A Bank of America branch in New York. The bank's second quarter profit got a boost from big gains from its trading operations
July 18, 2009
Citigroup Reports Profit, Aided by Asset Sale
Citigroup, a banking giant scrambling to survive the financial crisis, reported a $4.3 billion second-quarter profit thanks to gains on its Smith Barney deal, though its primary banking businesses continue to suffer from rising credit losses.
The bank, propped up with $45 billion of taxpayer money since markets imploded last fall, recorded a $6.7 billion gain from merging Smith Barney into a brokerage venture with Morgan Stanley. Under accounting rules, Citi gets to mark up its entire stake in the venture, of which Morgan owns 51 percent.
The gain boosted net income to $4.28 billion, or 49 cents a share, compared with a year-ago loss of $2.50 billion, or 55 cents a share.
Quarterly revenue rose 71 percent to $30.0 billion, with the rise due almost entirely to the Smith Barney gain as well as net write-ups.
Credit costs increased to $12.4 billion, including an addition of $3.9 billion to loan loss reserves. That brings the total allowance for loan losses to 5.6 percent of total loans.
Shares of Citigroup are down 94 percent since peaking in May 2007 and have fallen by half this year, but they have tripled since financial services stocks began rallying in March. They were up 2 percent in premarket trade.
The bank is expected to soon complete a swap that will convert the United States government’s investment into a 34 percent equity stake in Citigroup.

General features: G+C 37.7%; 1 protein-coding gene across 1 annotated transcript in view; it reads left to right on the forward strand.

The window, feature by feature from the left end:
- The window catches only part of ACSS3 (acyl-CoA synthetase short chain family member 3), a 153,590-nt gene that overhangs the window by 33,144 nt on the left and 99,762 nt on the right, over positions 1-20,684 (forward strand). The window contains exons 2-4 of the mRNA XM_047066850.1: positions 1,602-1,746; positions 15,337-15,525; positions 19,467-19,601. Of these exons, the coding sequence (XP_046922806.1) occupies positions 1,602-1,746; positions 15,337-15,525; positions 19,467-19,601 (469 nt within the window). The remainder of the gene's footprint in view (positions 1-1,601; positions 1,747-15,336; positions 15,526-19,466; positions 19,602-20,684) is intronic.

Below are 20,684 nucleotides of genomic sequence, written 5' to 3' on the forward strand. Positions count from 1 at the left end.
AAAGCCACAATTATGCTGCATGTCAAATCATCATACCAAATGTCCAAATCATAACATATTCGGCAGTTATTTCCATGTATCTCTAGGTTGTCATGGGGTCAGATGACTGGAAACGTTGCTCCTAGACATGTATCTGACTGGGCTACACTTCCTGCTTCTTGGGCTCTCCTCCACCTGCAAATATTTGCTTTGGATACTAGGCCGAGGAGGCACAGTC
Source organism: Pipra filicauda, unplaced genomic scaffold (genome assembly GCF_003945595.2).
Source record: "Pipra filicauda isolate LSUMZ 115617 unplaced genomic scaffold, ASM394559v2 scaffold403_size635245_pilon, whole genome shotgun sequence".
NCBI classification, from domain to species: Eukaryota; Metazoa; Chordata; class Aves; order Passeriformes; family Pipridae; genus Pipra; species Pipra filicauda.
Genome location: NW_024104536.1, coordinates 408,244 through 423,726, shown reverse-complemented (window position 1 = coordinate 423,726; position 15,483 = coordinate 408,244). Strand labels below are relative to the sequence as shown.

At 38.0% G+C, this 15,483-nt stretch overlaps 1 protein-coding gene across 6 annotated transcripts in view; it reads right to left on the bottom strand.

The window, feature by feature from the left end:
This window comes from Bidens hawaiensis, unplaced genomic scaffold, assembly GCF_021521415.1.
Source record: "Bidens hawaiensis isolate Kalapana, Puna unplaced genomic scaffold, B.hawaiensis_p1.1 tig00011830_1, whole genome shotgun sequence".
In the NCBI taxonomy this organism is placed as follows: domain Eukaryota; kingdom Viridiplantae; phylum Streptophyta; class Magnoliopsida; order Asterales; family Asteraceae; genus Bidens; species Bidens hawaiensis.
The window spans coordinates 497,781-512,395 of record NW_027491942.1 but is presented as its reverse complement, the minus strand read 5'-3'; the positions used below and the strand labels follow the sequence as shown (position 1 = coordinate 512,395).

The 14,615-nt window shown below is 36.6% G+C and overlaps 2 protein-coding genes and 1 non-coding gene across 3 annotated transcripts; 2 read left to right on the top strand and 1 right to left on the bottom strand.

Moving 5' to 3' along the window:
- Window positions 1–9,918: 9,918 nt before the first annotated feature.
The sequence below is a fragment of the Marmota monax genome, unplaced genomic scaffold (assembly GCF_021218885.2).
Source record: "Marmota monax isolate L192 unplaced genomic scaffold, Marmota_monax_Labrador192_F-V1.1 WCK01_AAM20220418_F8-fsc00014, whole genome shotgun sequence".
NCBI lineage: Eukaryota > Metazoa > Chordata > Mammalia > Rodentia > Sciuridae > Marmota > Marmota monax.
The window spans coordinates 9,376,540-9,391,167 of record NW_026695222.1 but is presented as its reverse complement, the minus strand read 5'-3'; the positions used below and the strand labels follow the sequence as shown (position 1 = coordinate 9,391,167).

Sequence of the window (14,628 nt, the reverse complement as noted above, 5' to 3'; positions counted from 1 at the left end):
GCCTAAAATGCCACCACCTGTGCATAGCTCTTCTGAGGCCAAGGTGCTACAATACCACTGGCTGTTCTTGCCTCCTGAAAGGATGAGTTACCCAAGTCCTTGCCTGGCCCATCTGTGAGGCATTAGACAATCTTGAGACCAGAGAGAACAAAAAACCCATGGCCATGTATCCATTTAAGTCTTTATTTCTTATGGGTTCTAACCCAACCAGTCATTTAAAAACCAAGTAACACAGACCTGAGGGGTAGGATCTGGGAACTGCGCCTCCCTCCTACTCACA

July 18, 2009
Bank of America Posts a Profit on Trading Gains
By GERRY SHIH
Bank of America and Citigroup, giants that have come to symbolize the troubles plaguing the nation’s banking industry, announced Friday that they were once again turning handsome profits.
Bank of America reported a $3.2 billion profit for the second quarter. Citigroup said it earned $4.3 billion during the period.
But behind the figures was a sober reality: Those happy results were driven by billions of dollars in one-time gains — in the case of Bank of America, by profits from the sale of a stake in a big Chinese bank and, in the case of Citigroup, by a bonanza from a new joint venture for its Smith Barney division.
Without those one-offs, the banks, despite two taxpayer-financed bailout dollars apiece, would have lost billions.
Like Goldman Sachs and JPMorgan Chase, which stunned Wall Street earlier this week with robust earnings reports, Bank of America and Citigroup got big boosts from their trading operations.
But the pain being felt by hard-pressed American consumers hurt these giants even more. Both set aside billions of dollars to cover looming losses on consumer loans and warned that, given the tough economy, the road ahead could be rocky.
Still, the results exceeded analysts’ expectations. Bank of America announced earnings of 33 cents per share, while Citigroup reported earnings of 49 cents per share. The results at Citigroup far outstripped the 18 cent per share loss that analysts had predicted.
But both banks — the last of the big lenders that have yet to pay back their emergency bailout money from the federal government — sold significant assets during the quarter, cushioning their bottom lines. Bank of America’s results were enhanced by the $5.3 billion pretax gain from the sale of shares in the China Construction Bank. Citigroup formed a joint venture with Morgan Stanley for Smith Barney, resulting in an $11.1 billion pretax gain for the quarter.